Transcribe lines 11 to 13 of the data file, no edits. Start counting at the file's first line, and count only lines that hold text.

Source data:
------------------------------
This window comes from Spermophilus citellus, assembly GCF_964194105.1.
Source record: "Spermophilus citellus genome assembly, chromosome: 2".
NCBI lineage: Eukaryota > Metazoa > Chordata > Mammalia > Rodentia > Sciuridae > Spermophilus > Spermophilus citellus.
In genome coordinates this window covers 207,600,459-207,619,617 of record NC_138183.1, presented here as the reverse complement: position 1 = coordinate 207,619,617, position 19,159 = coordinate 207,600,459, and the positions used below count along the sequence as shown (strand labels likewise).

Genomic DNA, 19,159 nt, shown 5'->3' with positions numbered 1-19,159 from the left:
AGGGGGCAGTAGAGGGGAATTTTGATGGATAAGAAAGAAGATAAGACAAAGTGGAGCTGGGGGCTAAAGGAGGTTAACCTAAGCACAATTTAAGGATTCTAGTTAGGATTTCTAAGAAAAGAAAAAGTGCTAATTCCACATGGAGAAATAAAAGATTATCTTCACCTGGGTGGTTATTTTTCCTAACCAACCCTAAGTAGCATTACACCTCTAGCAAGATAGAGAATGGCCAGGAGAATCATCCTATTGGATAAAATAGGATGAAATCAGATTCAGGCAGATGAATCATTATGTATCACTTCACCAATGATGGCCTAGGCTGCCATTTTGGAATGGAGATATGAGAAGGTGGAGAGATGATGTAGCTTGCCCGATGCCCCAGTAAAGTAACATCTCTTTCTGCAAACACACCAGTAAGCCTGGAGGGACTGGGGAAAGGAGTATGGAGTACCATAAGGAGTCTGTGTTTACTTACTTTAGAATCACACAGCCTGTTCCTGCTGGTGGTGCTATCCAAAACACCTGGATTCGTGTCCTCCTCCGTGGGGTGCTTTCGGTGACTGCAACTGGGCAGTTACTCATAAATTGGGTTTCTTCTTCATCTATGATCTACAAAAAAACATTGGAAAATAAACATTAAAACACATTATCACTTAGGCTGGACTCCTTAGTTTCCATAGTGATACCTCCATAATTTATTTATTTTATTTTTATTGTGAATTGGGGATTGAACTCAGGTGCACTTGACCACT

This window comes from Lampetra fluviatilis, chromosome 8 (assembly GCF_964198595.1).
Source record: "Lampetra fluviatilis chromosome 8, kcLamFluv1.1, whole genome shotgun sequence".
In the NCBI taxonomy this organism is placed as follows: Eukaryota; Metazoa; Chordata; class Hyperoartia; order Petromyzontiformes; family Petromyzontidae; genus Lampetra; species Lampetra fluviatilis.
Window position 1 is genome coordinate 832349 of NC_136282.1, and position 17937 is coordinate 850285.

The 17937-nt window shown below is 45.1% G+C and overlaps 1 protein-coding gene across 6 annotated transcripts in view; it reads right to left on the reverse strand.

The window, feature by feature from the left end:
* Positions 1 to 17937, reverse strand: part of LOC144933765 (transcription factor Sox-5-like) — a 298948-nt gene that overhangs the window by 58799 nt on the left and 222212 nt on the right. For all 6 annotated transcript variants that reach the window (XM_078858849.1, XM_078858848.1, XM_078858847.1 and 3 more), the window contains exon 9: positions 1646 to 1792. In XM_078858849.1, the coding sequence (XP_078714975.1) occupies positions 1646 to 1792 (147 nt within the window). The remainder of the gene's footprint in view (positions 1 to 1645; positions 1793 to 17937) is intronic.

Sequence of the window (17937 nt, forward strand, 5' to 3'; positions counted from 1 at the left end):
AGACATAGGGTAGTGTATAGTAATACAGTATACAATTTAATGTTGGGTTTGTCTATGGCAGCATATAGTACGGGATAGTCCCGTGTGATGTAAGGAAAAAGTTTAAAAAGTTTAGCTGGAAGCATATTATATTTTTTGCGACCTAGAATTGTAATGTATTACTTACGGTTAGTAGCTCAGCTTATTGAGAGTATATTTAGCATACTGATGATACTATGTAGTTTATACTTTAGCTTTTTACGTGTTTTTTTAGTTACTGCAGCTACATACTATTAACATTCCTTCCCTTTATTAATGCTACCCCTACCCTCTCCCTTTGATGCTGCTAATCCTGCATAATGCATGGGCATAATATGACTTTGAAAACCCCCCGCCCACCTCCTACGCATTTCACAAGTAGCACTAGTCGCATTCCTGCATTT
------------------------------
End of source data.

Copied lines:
The 17937-nt window shown below is 45.1% G+C and overlaps 1 protein-coding gene across 6 annotated transcripts in view; it reads right to left on the reverse strand.

The window, feature by feature from the left end:
* Positions 1 to 17937, reverse strand: part of LOC144933765 (transcription factor Sox-5-like) — a 298948-nt gene that overhangs the window by 58799 nt on the left and 222212 nt on the right. For all 6 annotated transcript variants that reach the window (XM_078858849.1, XM_078858848.1, XM_078858847.1 and 3 more), the window contains exon 9: positions 1646 to 1792. In XM_078858849.1, the coding sequence (XP_078714975.1) occupies positions 1646 to 1792 (147 nt within the window). The remainder of the gene's footprint in view (positions 1 to 1645; positions 1793 to 17937) is intronic.